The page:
You can’t have church leaders without a church. Get the dust out of your brain and be honest. And oh, by the way, we’re to be aligned in our thoughts as a body. Try this bit on for size from the letter to the church at Philippi:

make my joy complete by being of the same mind, maintaining the same love, united in spirit, intent on one purpose.

Philippians 2:2

There is a clear way to handle things within and outside the church. If you’re unclear on that, go read Matthew 18 over and over until you get it.

And then there’s little nugget in case you missed it which is the epitome of the formation of the church and also the expectation:

42They were continually devoting themselves to the apostles’ teaching and to fellowship, to the breaking of bread and to prayer.

43Everyone kept feeling a sense of awe; and many wonders and signs were taking place through the apostles. 44And all the believers were together and had all things in common; 45and they would sell their property and possessions and share them with all, to the extent that anyone had need. 46Day by day continuing with one mind in the temple, and breaking bread from house to house, they were taking their meals together with gladness and sincerity of heart, 47praising God and having favor with all the people. And the Lord was adding to their number day by day those who were being saved.

Acts 2:42-47

No place in the text listed above or any place in Scripture taken into full context will you find an encouragement to leave the church. NO PLACE. There are plenty of warnings on conduct and some harsh comments, but I have found no place with an exit sign.

“What on Earth does this have to do with your ego and will you get to the point?” Yeah, I can do that… My very dear friends, whom I love very much, have taken the posture that their inward journey dictates a departure from their physical realm. For all intents and purposes, they’re certain being a fully engaged part of the church isn’t necessary. But here’s the tricky part – while I knew this was bogus I haven’t been honest about it with them. Sure I’ve tried to present them with the items above in my own way, but I was neither as blunt as I could have been nor as polished with the scripture above.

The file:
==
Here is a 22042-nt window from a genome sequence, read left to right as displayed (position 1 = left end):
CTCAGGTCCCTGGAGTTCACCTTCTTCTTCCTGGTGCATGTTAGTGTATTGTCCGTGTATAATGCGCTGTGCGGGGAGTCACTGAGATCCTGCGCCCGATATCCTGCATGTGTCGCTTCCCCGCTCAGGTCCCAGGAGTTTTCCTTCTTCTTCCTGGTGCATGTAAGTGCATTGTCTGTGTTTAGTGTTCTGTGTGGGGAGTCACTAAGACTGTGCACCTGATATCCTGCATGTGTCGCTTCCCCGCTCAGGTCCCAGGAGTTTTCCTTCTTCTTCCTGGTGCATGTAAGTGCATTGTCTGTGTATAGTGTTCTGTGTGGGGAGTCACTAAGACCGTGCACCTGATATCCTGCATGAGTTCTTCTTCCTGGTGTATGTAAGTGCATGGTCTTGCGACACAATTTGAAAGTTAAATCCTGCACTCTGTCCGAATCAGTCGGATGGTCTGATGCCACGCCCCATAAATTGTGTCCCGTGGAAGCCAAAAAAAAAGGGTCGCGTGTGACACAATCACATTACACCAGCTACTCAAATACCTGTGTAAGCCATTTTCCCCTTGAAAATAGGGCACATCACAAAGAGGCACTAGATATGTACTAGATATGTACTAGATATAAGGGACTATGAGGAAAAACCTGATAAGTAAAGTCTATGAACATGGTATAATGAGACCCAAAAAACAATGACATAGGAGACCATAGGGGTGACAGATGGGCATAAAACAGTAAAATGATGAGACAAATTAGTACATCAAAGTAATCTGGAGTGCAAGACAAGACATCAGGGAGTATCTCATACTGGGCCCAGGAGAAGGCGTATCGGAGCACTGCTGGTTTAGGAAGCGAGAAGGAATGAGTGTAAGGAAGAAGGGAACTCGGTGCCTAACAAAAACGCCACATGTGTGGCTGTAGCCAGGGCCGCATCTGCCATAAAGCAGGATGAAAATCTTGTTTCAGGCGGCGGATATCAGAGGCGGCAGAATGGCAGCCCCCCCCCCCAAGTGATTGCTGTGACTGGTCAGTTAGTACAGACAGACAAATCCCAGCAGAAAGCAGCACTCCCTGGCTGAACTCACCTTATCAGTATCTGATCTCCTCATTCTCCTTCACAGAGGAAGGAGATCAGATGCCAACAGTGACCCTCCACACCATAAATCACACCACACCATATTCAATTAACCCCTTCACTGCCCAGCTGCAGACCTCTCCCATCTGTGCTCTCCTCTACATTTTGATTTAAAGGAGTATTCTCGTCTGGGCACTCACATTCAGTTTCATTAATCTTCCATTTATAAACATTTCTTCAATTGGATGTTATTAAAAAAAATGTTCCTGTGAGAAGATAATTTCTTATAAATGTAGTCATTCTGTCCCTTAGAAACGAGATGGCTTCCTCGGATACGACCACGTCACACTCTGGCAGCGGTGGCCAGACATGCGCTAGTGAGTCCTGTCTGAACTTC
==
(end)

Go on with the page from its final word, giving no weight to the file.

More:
Two things have now become obvious to me. I was HURT by what I was witnessing and wasn’t honest about it. When they said they didn’t need to be in church, they were also saying they didn’t want to be near me. That wasn’t expressly said, but it is the truth eventually. And I very much wish to be among them. That was painful for me I’ll admit. I got caught up in how all this made me feel, and I nearly headed down the road of making it an argument. I was passive-aggressive about things when I made jokes and comments to them. Yes, humor is one of my tools, but I didn’t use it well. What I eventually learned about this situation was pretty horrible. I had begun making this about myself, not Him. That’s ego, pure and simple. And I fight that with every fiber of my being on a daily basis.

Rather than coming to them with scripture and sharing my concern with love and humility, I gave them reasons to avoid church with my poor behavior and silly thoughts. I should have made my concern Christ-centered and I surely didn’t. I had the correct gut response, but I let “ME” get in the way and should have removed myself as best I could from the equation. When I focus on Him, I tend to continually do well. When I depart, I mess it up.

Lesson learned. I pray irreparable damage hasn’t been done. I did a poor job of being both Salt and Light, but it isn’t a mistake I plan to continue. I seek God’s Grace and also that of my dear friends, for I have failed them both in this. …A failure I pray to never duplicate.

Leave a Reply

Your email address will not be published. Required fields are marked *